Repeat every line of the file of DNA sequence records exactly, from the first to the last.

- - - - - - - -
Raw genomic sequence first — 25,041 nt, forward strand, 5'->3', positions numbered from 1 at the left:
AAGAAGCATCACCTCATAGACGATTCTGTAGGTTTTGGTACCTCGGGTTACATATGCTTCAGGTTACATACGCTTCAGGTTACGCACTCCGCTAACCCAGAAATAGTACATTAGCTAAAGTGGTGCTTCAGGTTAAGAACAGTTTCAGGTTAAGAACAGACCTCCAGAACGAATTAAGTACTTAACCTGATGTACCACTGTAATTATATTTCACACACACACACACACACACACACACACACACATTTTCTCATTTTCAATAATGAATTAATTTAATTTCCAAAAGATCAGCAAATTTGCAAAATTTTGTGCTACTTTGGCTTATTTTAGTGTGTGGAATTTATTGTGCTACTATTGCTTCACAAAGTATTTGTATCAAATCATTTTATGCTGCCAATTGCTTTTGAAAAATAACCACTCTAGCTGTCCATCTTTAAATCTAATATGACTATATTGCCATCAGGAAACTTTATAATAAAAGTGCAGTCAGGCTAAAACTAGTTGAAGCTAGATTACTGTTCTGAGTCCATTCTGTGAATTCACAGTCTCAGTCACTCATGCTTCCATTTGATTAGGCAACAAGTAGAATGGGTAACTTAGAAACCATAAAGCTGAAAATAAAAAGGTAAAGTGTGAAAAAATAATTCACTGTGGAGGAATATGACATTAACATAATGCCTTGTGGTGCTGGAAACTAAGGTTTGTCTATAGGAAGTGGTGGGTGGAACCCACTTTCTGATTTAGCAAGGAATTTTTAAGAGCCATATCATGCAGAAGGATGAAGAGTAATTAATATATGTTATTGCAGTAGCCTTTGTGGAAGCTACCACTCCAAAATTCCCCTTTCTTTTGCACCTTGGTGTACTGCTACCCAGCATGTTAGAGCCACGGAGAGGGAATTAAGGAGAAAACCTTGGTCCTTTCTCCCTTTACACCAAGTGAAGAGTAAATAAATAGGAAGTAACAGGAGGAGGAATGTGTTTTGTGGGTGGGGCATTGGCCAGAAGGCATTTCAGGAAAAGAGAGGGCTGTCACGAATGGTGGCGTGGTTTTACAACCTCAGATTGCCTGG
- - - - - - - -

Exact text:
Raw genomic sequence first — 25,041 nt, forward strand, 5'->3', positions numbered from 1 at the left:
AAGAAGCATCACCTCATAGACGATTCTGTAGGTTTTGGTACCTCGGGTTACATATGCTTCAGGTTACATACGCTTCAGGTTACGCACTCCGCTAACCCAGAAATAGTACATTAGCTAAAGTGGTGCTTCAGGTTAAGAACAGTTTCAGGTTAAGAACAGACCTCCAGAACGAATTAAGTACTTAACCTGATGTACCACTGTAATTATATTTCACACACACACACACACACACACACACACACACATTTTCTCATTTTCAATAATGAATTAATTTAATTTCCAAAAGATCAGCAAATTTGCAAAATTTTGTGCTACTTTGGCTTATTTTAGTGTGTGGAATTTATTGTGCTACTATTGCTTCACAAAGTATTTGTATCAAATCATTTTATGCTGCCAATTGCTTTTGAAAAATAACCACTCTAGCTGTCCATCTTTAAATCTAATATGACTATATTGCCATCAGGAAACTTTATAATAAAAGTGCAGTCAGGCTAAAACTAGTTGAAGCTAGATTACTGTTCTGAGTCCATTCTGTGAATTCACAGTCTCAGTCACTCATGCTTCCATTTGATTAGGCAACAAGTAGAATGGGTAACTTAGAAACCATAAAGCTGAAAATAAAAAGGTAAAGTGTGAAAAAATAATTCACTGTGGAGGAATATGACATTAACATAATGCCTTGTGGTGCTGGAAACTAAGGTTTGTCTATAGGAAGTGGTGGGTGGAACCCACTTTCTGATTTAGCAAGGAATTTTTAAGAGCCATATCATGCAGAAGGATGAAGAGTAATTAATATATGTTATTGCAGTAGCCTTTGTGGAAGCTACCACTCCAAAATTCCCCTTTCTTTTGCACCTTGGTGTACTGCTACCCAGCATGTTAGAGCCACGGAGAGGGAATTAAGGAGAAAACCTTGGTCCTTTCTCCCTTTACACCAAGTGAAGAGTAAATAAATAGGAAGTAACAGGAGGAGGAATGTGTTTTGTGGGTGGGGCATTGGCCAGAAGGCATTTCAGGAAAAGAGAGGGCTGTCACGAATGGTGGCGTGGTTTTACAACCTCAGATTGCCTGG